Grindel, who promised greater transparency after taking over in April 2016, apologised for accepting a €6,000 watch from a Ukrainian businessman, Grigoriy Surkis, who is a Uefa vice president and executive committee member.
“Everyone who knows me knows I am not greedy and have been dealing with compliance issues for years,” Grindel said in a statement.
“Mr Surkis had no financial interest in the DFB. He never asked me for any support, then or after. It was clear at the time he would not run again for Uefa’s Exco, to which he no longer belongs. There was and is no conflict of interest for me.”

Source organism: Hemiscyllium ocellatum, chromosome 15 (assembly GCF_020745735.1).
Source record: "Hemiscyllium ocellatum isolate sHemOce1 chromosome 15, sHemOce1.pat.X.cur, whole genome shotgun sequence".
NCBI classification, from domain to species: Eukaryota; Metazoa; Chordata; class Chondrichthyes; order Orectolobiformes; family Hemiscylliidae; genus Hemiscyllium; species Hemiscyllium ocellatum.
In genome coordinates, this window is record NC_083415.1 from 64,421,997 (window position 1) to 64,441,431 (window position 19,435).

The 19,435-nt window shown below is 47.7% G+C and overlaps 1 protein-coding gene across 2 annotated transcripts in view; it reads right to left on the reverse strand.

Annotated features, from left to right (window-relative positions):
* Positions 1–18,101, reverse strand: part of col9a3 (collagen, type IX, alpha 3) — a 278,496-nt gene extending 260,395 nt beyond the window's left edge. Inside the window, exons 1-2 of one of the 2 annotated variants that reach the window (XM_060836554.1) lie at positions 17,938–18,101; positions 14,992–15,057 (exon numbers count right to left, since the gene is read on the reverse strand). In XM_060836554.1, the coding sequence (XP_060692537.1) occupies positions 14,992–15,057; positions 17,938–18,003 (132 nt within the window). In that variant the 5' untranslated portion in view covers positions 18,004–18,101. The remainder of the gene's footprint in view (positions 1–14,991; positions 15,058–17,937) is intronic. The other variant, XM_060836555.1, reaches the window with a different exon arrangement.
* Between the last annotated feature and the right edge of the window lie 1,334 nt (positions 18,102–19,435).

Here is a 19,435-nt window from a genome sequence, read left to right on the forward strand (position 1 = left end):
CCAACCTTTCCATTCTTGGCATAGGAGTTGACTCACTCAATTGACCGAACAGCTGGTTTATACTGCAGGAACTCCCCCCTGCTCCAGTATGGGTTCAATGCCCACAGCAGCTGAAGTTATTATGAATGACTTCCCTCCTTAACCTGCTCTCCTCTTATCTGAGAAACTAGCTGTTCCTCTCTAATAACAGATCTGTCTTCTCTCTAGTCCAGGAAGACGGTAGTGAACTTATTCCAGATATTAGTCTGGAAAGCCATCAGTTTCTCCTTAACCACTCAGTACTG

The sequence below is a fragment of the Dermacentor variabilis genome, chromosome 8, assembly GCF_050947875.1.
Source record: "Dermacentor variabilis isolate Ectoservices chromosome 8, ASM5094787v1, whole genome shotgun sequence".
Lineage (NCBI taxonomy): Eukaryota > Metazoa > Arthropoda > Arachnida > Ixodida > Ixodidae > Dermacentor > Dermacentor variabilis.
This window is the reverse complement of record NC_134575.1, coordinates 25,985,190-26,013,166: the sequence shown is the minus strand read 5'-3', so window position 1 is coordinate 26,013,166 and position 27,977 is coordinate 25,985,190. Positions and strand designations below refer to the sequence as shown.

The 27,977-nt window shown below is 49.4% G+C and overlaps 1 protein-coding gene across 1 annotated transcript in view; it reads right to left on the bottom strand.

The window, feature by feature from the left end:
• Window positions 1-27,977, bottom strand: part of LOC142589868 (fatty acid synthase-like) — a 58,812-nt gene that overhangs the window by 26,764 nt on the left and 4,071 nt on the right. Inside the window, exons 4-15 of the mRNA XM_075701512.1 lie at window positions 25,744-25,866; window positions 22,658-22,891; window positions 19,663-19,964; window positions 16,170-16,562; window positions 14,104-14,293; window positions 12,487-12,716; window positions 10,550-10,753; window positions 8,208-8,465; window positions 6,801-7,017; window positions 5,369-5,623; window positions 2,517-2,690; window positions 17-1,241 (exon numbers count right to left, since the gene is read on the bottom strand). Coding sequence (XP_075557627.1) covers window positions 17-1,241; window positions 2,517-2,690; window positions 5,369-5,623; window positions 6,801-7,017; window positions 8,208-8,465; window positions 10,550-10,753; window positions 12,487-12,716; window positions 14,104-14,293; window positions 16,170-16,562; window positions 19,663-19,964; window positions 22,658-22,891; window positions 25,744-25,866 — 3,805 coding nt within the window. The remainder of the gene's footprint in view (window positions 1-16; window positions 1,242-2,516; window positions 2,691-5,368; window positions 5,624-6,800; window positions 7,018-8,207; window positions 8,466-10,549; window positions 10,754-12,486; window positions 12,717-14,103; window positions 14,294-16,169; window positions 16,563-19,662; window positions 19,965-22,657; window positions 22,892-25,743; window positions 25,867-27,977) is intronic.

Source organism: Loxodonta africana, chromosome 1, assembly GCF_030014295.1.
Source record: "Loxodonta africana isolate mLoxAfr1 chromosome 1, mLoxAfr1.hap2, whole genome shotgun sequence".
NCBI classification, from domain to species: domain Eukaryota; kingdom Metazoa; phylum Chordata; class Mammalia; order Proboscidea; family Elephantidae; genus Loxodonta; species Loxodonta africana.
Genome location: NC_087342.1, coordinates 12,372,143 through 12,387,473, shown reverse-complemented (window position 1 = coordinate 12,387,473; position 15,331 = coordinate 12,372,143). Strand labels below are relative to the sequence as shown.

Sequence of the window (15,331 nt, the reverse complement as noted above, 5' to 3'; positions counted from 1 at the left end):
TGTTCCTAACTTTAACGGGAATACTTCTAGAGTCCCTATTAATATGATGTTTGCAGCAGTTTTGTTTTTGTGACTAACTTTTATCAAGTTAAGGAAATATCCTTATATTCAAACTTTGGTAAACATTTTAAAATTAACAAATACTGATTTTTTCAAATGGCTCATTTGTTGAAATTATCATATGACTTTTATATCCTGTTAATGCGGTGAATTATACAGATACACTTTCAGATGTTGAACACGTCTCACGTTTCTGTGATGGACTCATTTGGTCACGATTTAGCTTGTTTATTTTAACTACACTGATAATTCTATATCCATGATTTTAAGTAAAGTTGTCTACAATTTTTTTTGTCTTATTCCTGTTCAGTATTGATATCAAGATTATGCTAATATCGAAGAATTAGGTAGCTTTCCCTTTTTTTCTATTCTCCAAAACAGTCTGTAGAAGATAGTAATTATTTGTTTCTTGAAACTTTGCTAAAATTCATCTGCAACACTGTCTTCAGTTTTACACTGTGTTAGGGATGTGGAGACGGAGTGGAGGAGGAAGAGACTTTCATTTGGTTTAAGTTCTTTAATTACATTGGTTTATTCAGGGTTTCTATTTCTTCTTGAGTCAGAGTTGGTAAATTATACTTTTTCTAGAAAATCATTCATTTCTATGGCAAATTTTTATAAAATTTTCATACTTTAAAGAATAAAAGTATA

The federation said vice presidents Rainer Koch and Reinhard Rauball would take over on an interim basis until September. Koch and Rauball also took over after Grindel’s predecessor, Wolfgang Niersbach, stepped down in November 2015 amid the fallout from allegations that Germany’s bid to host the World Cup in 2006 was helped by bribery. Niersbach’s predecessor, Theo Zwanziger, stepped down in 2012.